Many children in the area need a safe place to go after school while parents work. Foye and Richardson envision AGAP offering that space. “Benning Park is known for a lot of violence, gang violence. There are a whole lot of things happening over there that are negative,” Richardson said of the area AGAP serves. “But the city here is rich in history and families.”

First Rock Baptist, the church where AGAP meets, has been a staple in the community for more that 50 years, Richardson said. It’s her hope that in this setting the students can learn from and contribute to that robust history still alive across the Anacostia River.

Pastor Anthony Minter, First Rock Baptist’s leader, knew the program could help the youth in his community the moment he heard AGAP was searching for a new home about a decade ago. AGAP’s mission relied on the arts to engage the youth of his community and enrich their lives both spiritually and intellectually. “Our whole goal is to be able to impact lives for the greater good,” Minter said. “This gave us the opportunity to do all of the above.”

While he manages the space AGAP uses, he doesn’t ever want to seem like the group’s landlord. He and his church partner with them because he believes in AGAP’s mission. “I take the arts very seriously. It enriches the whole person,” he said. “How do we enhance the talents of those who are in this community and at the same time be able to pour into their lives so they leave from here a better person all around?”

The answer he searches for centers around lifting students in his community off of dangerous paths.

Recording History through Generations

Elderly residents hold wisdom worth learning, which AGAP students hope to capture in their current intergenerational oral history project. But youth offer just as much perspective for adults to learn from, Minter said. Mutual sharing creates that growth and connection missing in the neighborhood. “The more we isolate the two, the more we pay the price for how society looks as a whole,” he said. “The two have so much to offer each other, both lives become richer.”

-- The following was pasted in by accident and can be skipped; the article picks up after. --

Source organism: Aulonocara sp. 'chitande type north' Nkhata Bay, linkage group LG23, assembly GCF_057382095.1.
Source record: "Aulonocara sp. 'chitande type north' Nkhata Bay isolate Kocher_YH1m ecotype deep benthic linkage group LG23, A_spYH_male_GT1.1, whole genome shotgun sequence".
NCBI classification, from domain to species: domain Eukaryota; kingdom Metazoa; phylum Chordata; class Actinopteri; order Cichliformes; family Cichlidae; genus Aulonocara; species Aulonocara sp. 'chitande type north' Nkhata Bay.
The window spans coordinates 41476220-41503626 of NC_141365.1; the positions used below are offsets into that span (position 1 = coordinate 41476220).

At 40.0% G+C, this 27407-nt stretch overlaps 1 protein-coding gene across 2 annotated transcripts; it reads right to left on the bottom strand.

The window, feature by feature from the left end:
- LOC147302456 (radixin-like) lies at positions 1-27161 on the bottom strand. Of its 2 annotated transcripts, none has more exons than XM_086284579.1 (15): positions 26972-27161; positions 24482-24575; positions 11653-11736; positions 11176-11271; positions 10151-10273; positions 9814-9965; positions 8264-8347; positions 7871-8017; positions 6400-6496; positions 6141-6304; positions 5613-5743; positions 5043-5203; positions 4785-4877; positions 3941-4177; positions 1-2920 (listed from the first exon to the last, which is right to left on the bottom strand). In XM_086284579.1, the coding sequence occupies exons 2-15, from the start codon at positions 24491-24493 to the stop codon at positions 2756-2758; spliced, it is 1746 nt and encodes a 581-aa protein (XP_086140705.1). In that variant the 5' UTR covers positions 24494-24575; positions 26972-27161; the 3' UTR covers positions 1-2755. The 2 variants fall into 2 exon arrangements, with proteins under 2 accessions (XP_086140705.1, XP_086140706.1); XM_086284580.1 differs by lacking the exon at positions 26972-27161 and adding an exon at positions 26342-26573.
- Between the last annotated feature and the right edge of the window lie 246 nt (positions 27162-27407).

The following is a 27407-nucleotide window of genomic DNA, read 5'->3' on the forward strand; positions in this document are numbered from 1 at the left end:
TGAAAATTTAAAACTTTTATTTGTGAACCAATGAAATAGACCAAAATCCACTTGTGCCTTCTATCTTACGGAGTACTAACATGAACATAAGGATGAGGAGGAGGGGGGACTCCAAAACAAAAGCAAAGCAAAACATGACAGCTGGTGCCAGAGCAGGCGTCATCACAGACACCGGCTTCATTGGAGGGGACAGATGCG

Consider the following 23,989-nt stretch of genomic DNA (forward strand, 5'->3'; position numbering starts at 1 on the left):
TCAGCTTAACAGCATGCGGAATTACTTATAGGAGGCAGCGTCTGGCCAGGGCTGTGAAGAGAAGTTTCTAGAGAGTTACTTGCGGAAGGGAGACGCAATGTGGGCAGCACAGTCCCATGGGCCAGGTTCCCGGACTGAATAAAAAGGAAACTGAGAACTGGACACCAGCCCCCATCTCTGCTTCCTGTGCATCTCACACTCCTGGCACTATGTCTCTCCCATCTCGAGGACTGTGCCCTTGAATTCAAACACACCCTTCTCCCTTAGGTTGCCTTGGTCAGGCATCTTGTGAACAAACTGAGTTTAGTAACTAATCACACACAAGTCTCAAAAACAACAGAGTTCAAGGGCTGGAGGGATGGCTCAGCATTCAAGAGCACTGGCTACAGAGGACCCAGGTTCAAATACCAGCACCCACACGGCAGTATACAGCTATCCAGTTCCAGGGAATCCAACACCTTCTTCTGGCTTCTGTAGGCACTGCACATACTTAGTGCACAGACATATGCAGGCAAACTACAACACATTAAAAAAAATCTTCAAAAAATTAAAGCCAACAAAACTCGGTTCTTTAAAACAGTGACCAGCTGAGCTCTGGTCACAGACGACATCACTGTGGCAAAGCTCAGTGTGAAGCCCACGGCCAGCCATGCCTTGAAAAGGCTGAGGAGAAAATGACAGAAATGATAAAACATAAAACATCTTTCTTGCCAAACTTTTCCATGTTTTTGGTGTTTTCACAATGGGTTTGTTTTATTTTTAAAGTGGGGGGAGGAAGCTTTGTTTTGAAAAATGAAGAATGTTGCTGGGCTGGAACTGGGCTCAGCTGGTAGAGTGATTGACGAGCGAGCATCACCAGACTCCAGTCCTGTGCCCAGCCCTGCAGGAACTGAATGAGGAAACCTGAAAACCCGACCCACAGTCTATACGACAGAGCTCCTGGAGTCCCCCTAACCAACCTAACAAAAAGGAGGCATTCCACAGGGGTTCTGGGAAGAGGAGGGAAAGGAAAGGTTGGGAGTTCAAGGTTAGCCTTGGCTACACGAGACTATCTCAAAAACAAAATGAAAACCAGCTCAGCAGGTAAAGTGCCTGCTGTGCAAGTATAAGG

Richardson agrees. “Often the elders have a very good perspective but they usually talk at children instead of with children,” she said. She believes the project can open up a conversation between the youth and older generations about the past and present of their community. Then they can share that with the rest of the city on any platform they choose to make public the final recorded interviews.

For Foye, it’s another chance to bring fresh opportunity, dignity, and hope to Benning Park and surrounding community. She knows of at least two youth that got shot walking home last year and another man who was jumped. It’s time to focus on the positive aspects of the neighborhood, she said. “Our goal is to provide space for these youth to learn practical skills in an artistic environment, giving them a voice to say, ‘Hey, this is going on my neighborhood, this is who I am.’”

AGAP students celebrate their project in DC’s 48 Hour Film Festival last spring. Deonte Smith is second from the left. Photo: AGAP